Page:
The Hakata doll.
Oshie Hagoita.
The traditional wooden dolls.
Yuri Yamada.
The Kabuki dolls.
The Hina dolls.

OMIYAGE?” asked the elderly Japanese lady at a souvenir shop in Shinkyogoku shopping district in Kyoto, Japan.

I was on my “turning-30-with-a-bang” autumn trip to Japan. So there I was at the souvenir shop which my dear friend, who was staying in Kyoto at that time, called “kedai pakcik baik” (kind uncle’s shop), simply because tourists usually get discounts and free gifts from the owners.

I browsed through the rather small shop filled to the brim with many omiyage (souvenir) items unique to Japan. At one corner on a shelf was a display of katana (Japanese swords) with different lengths and handle designs. Colourful lanterns hung from the ceiling while beautiful decorative hand fans were spread open, displaying their unique designs. Floral kimonos and yukatas were stacked nicely under a shelf of wooden dolls.

My eyes were drawn to the dolls and I picked one up — a cute wooden doll of a smiling Japanese girl wearing a red kimono with a red ribbon on her black hair. “Oh, I’m buying this!” I said to myself as I placed the doll on the counter atop the mountain of souvenirs I had already selected earlier. True to my friend’s word, the elderly shopkeeper did throw in some free gifts for me.

That was six years ago.

Today, I’m at the Petaling Jaya Museum about to be introduced to more dolls that form part of the Japanese millennia-old heritage and culture. The exhibition, organised by the Japan Foundation, is showcasing some 70 traditional dolls. Known as ningyo in Japanese — which translates to “human form” — these dolls assume important social roles that go far beyond the conventional notion of dolls as merely playthings.


“Oh, your doll is a more contemporary version!” exclaims Yuri Yamada, the Asia Centre programme officer at the Japan Foundation Kuala Lumpur when I show her a photo of my doll on my phone when we meet at the museum. She leads me to the area where the wooden dolls are being displayed.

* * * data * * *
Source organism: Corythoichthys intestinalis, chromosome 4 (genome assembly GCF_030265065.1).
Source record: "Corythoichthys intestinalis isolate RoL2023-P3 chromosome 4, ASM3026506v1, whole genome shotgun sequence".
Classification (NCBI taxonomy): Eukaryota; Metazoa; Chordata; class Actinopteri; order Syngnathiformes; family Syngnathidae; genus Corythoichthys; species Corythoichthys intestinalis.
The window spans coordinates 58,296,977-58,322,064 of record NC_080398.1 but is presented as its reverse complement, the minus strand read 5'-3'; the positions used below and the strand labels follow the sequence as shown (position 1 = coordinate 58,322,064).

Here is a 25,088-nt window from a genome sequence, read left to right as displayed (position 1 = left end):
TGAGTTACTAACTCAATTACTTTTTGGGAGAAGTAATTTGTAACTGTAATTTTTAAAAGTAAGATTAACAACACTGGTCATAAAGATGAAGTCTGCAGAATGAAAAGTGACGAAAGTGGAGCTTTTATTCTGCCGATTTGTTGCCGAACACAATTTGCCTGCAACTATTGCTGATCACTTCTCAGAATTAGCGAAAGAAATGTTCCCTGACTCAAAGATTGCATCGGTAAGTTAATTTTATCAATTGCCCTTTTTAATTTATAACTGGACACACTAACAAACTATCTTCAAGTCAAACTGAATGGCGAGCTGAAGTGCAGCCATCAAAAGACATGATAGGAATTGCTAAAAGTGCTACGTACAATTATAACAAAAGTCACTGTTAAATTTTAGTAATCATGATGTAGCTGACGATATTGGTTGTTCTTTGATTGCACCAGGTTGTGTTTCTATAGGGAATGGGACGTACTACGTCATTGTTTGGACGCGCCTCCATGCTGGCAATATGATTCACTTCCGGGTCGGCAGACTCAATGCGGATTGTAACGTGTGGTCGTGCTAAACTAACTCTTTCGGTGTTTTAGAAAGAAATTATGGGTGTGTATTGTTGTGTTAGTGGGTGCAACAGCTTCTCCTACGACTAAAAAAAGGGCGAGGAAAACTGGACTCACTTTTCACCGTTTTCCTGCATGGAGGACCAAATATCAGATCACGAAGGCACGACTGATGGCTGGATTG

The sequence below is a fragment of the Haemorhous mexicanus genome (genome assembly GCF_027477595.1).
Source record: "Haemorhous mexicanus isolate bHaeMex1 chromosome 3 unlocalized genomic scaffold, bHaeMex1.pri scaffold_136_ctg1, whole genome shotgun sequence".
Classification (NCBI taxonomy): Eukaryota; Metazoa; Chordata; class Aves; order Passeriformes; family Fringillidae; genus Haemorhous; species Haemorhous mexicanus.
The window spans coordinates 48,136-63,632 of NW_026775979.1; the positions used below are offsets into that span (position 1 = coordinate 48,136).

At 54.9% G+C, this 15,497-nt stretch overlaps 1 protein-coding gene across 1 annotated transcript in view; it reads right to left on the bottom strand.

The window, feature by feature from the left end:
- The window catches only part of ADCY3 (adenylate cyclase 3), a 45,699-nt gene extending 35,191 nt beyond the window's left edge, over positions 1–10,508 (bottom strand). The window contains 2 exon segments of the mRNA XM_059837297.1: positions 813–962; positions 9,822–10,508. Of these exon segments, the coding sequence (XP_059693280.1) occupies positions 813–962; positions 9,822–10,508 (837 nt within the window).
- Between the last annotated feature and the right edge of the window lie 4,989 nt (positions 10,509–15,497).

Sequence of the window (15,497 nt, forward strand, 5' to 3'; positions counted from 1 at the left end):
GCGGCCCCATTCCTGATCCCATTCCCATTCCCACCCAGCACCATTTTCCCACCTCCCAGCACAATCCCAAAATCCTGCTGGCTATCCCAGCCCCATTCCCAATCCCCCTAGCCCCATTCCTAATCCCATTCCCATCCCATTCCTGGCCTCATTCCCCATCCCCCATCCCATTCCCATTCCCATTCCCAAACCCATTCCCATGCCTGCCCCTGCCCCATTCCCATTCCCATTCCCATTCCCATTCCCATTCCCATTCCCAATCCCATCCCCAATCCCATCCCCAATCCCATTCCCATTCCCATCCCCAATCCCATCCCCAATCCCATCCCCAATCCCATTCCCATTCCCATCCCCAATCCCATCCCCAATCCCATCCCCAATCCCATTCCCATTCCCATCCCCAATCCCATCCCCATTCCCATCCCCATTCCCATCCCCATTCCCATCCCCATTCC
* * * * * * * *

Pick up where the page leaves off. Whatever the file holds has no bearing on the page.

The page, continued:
They’re called the kokeshi dolls, known for their simplicity and brilliant colours. Made out of wood such as cherry, Japanese maple, dogwoods and Japanese cypress, the dolls on display are much bigger (some are knee-high) than the palm-size doll that I own. Explains Yamada: “These styles are traditional and made using woodturning techniques. As the machine runs, the craftsmen will carve and paint the wood as it turns.”

The origin of kokeshi dates back between the end of the Edo Period (1603-1867) and early 19th century in northern Japan. The contemporary dolls can be found all over Japan, says Yamada, but the traditional ones originated in northern Japan — Tohoku in particular, which is blessed with an abundance of beautiful nature. “Back in the days, many wood cutters lived there. They made these dolls for their children to play,” shares Yamada, who hails from Tokyo. Today, the kokeshi dolls come in various designs, with some possessing a more rounded shape than their traditional counterparts, which are usually cylindrical and sometimes slightly curved. They come with different facial expressions and richer colours.


“It’s easier to explain Japanese culture to foreigners through dolls,” Yamada says, jokingly, before explaining that every March 3, families with daughters celebrate the Hina Matsuri, or Doll Festival. Parents will display a pair of hina dolls of both sexes on a step-altar as a prayer offering for the happiness of their young daughters.